Pamban bridge

Pamban bridge

Pamban rail bridge, an engineering marvel and India’s first cantilever bridge was the only source of connectivity to the holy town Rameshwaram till the year 1988.

The need for rail connectivity between the main land and the island was felt in the late 1870s, when the East India Company, expanding its trade, decided to establish rail link between Danushkodi and Colombo.

After feasibility study, a proposal on “Indo-Ceylon project” was sent to the British Parliament for building a rail bridge from Mandapam to Pamban and from Danushkodi to Thalaimannar at an estimated cost of Rs.299 lakh. The British Parliament rejected the project, stating that the cost of the project was too high. It, however, gave its nod for the Pamban rail bridge at a cost Rs 70 lakh in 1880. Soon the excavation work began and the South Indian Railway commenced the bridge construction in 1902.

The ‘Khurai” families from the Kutch region in Gujarat, who had experience in working with the Himalayan Railways were brought to Pamban for excavation and erection work, while the fabricated structures were brought from Britain. Work was smooth till the construction of 112th pier from Mandapam side.

The project faced the first major hurdle when the engineers found movement of ferry service in a 65.23 meter wide ‘Pambar’ in the Palk strait. “They could have moved ahead with putting up piers, but the engineers, unwilling to obstruct the ferry service and disturb ‘first users’ wanted to have the rail link, while allowing the ferry service as well,”

It was at this stage, the Railways approached Scherzer, a German Engineer, who designed and built the famous 65.23 meter long rolling type lift span, which opens up to pave way for the vessels to pass through like a pair of scissors. After the erection of rolling lift center span in 1913, the bridge was thrown open to traffic on February 24, 1914. The 2.06 km long bridge, the second longest sea bridge after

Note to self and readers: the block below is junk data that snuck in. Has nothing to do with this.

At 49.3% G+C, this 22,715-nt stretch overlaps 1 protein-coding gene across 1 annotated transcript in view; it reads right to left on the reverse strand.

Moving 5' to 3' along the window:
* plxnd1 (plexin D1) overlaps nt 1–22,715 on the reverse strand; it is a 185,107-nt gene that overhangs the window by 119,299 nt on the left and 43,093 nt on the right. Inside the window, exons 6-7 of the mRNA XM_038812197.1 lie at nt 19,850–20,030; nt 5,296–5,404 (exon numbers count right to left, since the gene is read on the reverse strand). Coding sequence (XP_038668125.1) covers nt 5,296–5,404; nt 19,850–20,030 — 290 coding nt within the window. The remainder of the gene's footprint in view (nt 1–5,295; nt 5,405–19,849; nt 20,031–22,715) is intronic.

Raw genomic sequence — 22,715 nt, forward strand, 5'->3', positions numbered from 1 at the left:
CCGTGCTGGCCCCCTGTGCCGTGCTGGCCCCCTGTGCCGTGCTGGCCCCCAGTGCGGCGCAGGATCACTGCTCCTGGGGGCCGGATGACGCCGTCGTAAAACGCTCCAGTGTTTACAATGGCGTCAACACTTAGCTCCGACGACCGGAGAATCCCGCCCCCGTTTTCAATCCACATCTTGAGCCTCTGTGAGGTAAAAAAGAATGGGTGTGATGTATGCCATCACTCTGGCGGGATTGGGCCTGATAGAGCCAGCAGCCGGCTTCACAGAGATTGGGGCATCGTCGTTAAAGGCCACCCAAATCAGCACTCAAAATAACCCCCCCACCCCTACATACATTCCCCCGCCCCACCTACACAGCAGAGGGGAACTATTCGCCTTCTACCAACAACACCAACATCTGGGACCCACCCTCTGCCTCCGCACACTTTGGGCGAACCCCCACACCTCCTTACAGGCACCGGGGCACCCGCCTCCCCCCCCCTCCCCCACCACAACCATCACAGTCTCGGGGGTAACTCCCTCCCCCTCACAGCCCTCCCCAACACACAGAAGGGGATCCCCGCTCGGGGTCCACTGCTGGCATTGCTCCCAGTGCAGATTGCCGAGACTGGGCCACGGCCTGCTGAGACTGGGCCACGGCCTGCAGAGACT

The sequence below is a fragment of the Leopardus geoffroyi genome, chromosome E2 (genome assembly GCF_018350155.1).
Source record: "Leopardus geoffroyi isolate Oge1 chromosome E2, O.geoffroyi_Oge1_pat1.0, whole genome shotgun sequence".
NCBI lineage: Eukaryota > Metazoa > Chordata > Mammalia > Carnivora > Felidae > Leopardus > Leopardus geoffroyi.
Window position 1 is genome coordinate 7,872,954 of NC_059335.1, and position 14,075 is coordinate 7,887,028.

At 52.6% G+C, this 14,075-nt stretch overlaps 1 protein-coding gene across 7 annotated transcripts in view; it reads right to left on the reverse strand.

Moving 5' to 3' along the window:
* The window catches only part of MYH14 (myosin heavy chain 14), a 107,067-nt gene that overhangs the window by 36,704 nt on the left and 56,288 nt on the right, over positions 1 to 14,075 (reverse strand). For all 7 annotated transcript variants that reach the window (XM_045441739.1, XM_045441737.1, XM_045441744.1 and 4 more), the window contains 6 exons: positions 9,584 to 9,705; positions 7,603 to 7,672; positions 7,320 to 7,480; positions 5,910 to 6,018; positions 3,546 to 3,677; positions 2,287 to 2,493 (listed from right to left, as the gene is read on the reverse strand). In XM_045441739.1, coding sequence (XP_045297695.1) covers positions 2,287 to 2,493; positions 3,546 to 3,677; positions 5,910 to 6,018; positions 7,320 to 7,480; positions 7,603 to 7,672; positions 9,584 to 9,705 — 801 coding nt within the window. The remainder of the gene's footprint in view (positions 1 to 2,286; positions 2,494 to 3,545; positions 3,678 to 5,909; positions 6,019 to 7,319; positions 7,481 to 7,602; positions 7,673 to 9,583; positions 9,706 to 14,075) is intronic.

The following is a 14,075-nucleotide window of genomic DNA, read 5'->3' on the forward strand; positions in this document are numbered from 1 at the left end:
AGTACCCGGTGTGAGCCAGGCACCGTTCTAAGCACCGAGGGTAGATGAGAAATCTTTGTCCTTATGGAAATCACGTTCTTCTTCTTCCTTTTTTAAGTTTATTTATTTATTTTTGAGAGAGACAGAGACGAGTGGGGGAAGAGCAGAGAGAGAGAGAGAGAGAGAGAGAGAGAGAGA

Bandra-Worli sea link was thrown open to traffic since 1914 and is still going strong, providing the much needed rail connectivity to Rameswaram.


Located at the world’s second highly corrosive environment, the bridge was constructed amid challenges. Having survived the devastating 1964 cyclonic storm, the bridge crossed a century. The strength of the bridge was put to test for the first time in December 1964, when a severe cyclonic storm hit this part of the area. All the girders, both RCC and steel were washed away. Two of the 141 piers also damaged, but the Scherzer’s span withstood nature’s fury.

This time, it was the turn of Indian engineers to show case their engineering prowess. A team of engineers, led by the then Assistant Engineer E Sreedharan (The Metro Man) salvaged the girders and put the bridge back on the rails in just five months. Sreedharan sir went on to work on the challenging Metro Railways and Konkan Railways Project a truly dedicated official who redefined the way public engineering projects were executed in India.

The rail bridge threatened to become defunct, when the Indian Railways announced the Unigauge policy in 2006. The Railways considered a proposal to construct a new bridge, but gave up the idea as it would cost a whopping Rs.700 crore.

Stepping in, the then President A.P.J.Abdul Kalam, who hailed from Rameswaram island, suggested that the existing bridge could be strengthened for gauge conversion. After obtaining expert opinions from IIT-Chennai and structural engineers, the bridge was strengthened to broad gauge standard and train services resumed in 2007.The bridge was further strengthened in 2009 for running of goods traffic. It suffered a jolt, when a barge, being taken through the channel, crashed into the bridge, damaging the 121th pier after anchor failure. After a week, train services were resumed in the bridge.

Fighting to maintain the 2.06-km-long bridge with more than 140 spans and located in the world’s second highly corrosive environment, Southern Railway has now decided to try polymer alloy coating for girders on a trial measure to enhance the life of the girders.Three manufacturers had claimed that polymer alloy coating would not only enhance the life of the spans but also reduce the frequency of painting to once in 15 years. Now how the Railways and the Government work on this project is going to be very crucial.

The bridge  which is a marvel of modern engineering and an extremely popular  tourist spot with tourists waiting to view the train passing over the bridge becoming a regular sight!

Let us hope that the government introduces more measures to popularize Dhanushkodi, Rameshwaram and the Pamban Bridge!

Source : The hindu


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